Last modified on 9 November 2014, at 22:42

repugnant

EnglishEdit

EtymologyEdit

From Old French repugnant, borrowed from Latin repugnans, present participle of repugnare (to oppose, to fight against), from re- (back, against) + pugnare (to fight); see pugnacious.

AdjectiveEdit

repugnant (comparative more repugnant, superlative most repugnant)

  1. Offensive or repulsive; arousing disgust or aversion.
  2. (law) Opposed or in conflict.

Usage notesEdit

  • Nouns to which "repugnant" is often applied: act, nature, behavior, practice, character, thing, crime.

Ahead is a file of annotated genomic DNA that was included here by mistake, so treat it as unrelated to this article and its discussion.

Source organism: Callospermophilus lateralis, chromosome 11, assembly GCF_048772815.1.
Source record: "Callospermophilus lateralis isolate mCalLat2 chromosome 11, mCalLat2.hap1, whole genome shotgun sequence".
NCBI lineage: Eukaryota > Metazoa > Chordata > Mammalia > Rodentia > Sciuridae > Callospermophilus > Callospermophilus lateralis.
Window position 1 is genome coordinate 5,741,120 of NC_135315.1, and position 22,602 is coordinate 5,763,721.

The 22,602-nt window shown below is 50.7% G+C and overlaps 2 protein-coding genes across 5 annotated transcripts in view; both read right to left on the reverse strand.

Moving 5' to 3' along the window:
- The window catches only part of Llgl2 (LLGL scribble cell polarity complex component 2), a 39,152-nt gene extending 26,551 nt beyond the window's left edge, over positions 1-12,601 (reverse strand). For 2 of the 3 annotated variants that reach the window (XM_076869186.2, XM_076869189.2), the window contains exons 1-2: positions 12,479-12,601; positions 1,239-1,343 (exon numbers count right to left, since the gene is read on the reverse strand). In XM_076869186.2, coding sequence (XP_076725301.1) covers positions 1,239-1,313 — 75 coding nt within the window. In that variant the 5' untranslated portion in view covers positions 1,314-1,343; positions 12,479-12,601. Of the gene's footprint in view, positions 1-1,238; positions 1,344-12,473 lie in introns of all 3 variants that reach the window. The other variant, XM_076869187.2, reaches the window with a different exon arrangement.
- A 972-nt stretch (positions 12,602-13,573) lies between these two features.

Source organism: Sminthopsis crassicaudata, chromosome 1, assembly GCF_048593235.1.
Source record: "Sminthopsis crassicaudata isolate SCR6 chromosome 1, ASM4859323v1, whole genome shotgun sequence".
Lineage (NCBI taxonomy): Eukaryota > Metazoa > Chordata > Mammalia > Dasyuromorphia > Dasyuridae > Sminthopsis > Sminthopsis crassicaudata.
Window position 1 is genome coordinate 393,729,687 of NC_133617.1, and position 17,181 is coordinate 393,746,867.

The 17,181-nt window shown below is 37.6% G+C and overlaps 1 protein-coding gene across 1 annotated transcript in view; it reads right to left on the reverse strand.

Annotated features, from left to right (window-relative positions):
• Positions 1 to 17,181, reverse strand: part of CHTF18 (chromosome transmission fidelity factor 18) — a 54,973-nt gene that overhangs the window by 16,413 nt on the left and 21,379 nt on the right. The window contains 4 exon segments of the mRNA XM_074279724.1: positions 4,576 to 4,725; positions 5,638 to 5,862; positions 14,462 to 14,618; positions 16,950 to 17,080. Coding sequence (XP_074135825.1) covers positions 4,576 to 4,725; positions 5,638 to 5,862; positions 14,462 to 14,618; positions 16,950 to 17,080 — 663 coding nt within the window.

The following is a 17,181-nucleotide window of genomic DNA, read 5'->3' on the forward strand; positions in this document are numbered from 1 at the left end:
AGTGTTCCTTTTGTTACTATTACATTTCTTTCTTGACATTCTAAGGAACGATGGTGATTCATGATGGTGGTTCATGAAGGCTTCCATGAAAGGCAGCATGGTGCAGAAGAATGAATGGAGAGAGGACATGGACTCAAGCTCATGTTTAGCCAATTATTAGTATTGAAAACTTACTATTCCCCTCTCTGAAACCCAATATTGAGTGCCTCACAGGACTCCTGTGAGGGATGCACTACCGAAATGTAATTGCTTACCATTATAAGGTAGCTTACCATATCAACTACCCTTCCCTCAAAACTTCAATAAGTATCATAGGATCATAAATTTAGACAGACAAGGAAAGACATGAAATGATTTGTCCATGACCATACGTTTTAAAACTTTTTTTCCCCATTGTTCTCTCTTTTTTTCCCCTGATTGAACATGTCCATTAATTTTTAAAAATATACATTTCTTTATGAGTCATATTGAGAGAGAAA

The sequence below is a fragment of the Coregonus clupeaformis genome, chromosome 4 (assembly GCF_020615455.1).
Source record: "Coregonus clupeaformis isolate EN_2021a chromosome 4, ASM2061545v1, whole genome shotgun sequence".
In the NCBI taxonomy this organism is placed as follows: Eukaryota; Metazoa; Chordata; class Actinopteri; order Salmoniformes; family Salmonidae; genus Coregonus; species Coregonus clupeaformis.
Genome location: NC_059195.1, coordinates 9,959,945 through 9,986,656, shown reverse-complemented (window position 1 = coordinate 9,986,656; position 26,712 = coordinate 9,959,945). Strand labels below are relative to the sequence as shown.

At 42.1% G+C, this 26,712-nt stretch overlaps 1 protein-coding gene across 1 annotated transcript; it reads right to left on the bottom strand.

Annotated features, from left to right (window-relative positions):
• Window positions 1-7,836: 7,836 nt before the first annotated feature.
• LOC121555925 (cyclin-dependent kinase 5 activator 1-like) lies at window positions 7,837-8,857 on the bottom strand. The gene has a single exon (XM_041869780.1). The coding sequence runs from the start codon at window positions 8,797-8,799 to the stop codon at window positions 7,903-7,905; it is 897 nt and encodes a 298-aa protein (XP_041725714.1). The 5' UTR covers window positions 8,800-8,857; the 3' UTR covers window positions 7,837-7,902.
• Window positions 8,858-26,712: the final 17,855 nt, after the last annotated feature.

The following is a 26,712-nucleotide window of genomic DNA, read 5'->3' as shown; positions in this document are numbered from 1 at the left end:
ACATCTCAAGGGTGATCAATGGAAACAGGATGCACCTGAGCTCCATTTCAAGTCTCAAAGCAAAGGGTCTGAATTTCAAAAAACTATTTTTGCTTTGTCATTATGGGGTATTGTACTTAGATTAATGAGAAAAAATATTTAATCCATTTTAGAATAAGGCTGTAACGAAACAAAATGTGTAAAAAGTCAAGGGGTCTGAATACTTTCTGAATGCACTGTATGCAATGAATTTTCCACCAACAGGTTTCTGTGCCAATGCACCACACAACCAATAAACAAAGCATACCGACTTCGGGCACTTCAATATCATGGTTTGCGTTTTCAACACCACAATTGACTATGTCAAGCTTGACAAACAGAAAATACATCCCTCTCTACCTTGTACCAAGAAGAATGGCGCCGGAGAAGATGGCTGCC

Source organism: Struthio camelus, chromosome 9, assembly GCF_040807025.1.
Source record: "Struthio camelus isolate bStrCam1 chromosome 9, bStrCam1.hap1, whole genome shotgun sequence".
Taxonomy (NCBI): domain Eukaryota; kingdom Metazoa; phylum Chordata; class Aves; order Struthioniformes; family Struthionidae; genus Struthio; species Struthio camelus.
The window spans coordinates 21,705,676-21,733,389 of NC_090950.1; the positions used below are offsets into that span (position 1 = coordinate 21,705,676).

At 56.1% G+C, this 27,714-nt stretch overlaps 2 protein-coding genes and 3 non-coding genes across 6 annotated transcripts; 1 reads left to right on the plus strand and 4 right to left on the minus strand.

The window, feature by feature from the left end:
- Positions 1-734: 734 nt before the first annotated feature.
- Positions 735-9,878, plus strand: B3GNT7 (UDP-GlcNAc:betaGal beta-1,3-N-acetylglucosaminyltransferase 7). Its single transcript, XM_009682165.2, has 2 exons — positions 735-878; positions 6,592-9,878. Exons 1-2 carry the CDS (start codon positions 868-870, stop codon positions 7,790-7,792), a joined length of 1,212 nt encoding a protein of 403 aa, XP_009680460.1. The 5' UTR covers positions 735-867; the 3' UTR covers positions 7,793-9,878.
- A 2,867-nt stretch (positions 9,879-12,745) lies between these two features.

Related termsEdit

TranslationsEdit

External linksEdit


LatinEdit

VerbEdit

repugnant

  1. third-person plural present active indicative of repugnō

Middle FrenchEdit

AdjectiveEdit

repugnant m (feminine singular repugnante, masculine plural repugnans, feminine plural repugnantes)

  1. repugnant; repulsive

Old FrenchEdit

EtymologyEdit

Borrowed from Latin repugnans, repugnantem.

AdjectiveEdit

repugnant m

  1. contradictory
  2. opposing; adversary

DescendantsEdit